Sunday

When "the Happiest Season of All" Isn't


The holiday season can make us profoundly aware of all that is wrong in our lives. Watching holiday specials featuring happy families gathered around the Christmas tree makes us grieve the imperfections in our own families. The endless ads for the latest and greatest possessions remind us of our meager bank accounts. The health and apparent well being of others stand in sharp contrast to our own physical, emotional, and spiritual challenges. If we’re not proactive, the “happiest season of all” can become the saddest one.

Unless we let gratitude rescue us.

Social media was full of memes and posts about gratitude during the Thanksgiving season. That’s good. By nature we are self-centered, selfish, ungrateful people. It sounds harsh, but it’s true. I am oftentimes a self-centered, selfish, ungrateful person.

Occasionally, however, the goodness of God overwhelms me, and gratitude bubbles up.

It happened recently in a most unlikely place – my laundry room. Rain had been falling for three days. This probably doesn’t sound like much to those of you who live in places other than the sunny South, but for us, three days of rain with two more forecasted is unusual. And inconvenient.

My gratitude erupted when I pulled the first of two loads of clothes out of the washer and stuffed it into the dryer. I’m so thankful I have a clothes dryer, I thought, and grateful tears welled up. For ten years I lived without one.

On sunny days I’d hang our laundry on a backyard clothesline, and on rainy days I’d string it up all over the house like a Chinese laundry. Remembering those days triggered my grateful response and tendered my heart to recognize God’s goodness.

Another gratitude eruption happened the day I gave blood. “Thirteen point six,” the phlebotomist announced as she read my hemoglobin level. “Thank you, God,” I blurted out.

The technician looked at me strangely, so I explained. “For many years my hemoglobin was so low I couldn’t donate blood. In fact,” I paused, “someone had to give me two pints of blood. Now I donate every chance I get. I’m so grateful to be well.”

Gratitude often wells up on a spiritual level, too. I shared my salvation story recently with a new friend. As I told her my story, all the emotions of those empty and fearful days returned, and I was once again a profoundly lost young adult.

“I’d been living my life my way, and doing a lousy job of it,” I told her. “I was anxious and afraid. I had major life decisions to make and no wisdom to draw from. I went to bed crying and woke up crying.” Tears pricked my eyes at the memory, and I blinked them away.

“Finally, when I couldn’t stand it any longer, I went to talk with the pastor of the church I’d been attending. ‘Lori, don’t you want to surrender your life to Christ?’ he asked. ‘Let him take control.’ His words stirred something deep in my soul. I did want someone bigger and wiser to order my life. I bowed my head and prayed, ‘Lord, I’ve been doing things my way for too long. I don’t want to live this way anymore. I surrender my life to you. Whatever you tell me to do, I’ll do it.’”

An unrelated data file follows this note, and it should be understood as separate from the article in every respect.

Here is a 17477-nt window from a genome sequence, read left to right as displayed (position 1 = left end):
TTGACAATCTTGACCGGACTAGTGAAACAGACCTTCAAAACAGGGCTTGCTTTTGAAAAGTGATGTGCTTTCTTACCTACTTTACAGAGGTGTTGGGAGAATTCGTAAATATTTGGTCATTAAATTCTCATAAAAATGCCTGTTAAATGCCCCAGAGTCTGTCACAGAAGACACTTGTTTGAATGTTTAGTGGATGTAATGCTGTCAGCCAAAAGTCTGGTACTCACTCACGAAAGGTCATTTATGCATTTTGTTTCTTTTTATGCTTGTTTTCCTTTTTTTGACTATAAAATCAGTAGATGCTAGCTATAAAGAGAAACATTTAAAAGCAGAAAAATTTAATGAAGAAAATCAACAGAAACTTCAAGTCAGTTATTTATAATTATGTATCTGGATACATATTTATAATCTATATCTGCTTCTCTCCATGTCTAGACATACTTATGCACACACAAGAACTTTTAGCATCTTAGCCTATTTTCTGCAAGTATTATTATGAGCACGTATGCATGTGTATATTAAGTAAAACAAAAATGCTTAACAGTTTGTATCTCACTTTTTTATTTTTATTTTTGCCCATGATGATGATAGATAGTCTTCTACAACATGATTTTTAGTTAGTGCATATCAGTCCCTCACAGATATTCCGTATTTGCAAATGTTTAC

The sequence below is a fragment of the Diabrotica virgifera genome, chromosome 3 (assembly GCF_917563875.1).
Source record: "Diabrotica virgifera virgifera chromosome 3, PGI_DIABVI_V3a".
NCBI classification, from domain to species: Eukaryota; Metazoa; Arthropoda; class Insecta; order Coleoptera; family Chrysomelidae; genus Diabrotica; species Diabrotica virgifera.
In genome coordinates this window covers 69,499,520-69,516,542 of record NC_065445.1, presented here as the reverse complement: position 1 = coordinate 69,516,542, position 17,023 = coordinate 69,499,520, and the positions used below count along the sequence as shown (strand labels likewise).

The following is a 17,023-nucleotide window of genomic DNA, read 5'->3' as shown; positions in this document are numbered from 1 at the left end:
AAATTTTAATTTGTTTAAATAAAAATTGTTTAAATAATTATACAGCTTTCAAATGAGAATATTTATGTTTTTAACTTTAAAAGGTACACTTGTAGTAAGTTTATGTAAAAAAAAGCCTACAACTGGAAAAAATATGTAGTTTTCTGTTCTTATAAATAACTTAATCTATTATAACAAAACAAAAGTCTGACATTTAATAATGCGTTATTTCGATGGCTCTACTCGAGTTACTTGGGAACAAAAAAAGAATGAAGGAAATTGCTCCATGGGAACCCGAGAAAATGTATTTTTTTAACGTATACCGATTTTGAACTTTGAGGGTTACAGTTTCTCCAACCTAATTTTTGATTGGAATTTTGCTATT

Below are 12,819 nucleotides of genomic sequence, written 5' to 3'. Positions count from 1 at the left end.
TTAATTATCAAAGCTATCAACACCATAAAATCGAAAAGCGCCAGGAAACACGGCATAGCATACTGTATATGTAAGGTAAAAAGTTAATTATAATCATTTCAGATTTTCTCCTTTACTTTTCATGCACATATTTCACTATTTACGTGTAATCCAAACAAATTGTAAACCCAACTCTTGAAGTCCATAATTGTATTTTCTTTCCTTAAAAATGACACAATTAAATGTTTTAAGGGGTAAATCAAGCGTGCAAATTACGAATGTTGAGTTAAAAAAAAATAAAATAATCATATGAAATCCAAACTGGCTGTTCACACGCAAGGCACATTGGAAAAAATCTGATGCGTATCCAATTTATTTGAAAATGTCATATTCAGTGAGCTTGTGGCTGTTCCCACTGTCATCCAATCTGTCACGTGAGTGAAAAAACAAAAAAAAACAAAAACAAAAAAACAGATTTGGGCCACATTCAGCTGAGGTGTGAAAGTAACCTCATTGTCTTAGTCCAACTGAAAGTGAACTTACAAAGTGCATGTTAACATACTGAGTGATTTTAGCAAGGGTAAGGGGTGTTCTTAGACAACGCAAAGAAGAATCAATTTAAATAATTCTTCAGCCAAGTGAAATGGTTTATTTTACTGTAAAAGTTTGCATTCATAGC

“My life’s never been the same since,” I continued. “I have peace, even when things aren’t going my way. I’m not afraid of the future. And I have a wise, loving Father to pray to whenever I need wisdom and direction. I’m very grateful.”

If we let it, gratitude can ride in on a white horse and vanquish the demons of self-pity, comparison, and depression. It can open our eyes to the goodness of God and spotlight his gracious hand in our lives. And it can remind us of how lost we were, and how far we've come.

If you’re struggling this holiday season, will you pray this prayer with me?

Father, thank you for your presence in my life. I’m very grateful you promise never to leave me nor forsake me. Thank you for providing everything I need, and much of what I want. Help me be grateful for what I have instead of dwelling on what I don’t. Lord, I miss the friends and family members who are absent from our holiday celebrations, but I thank you for the years we had together. Thank you for my family—my imperfect, struggling, sometimes heartbreaking family. Help me love them as you love me. Most of all, thank you for sending Jesus – for loving me when I am unlovable, pursuing me when I neglect you, and preparing a place for me where I will live with you forever. I am most richly blessed.


If you're struggling this holiday season, why not try gratitude. I'd love to hear what you're thankful for. Leave a comment below and join the conversation.




Dear Hungry for God friends,

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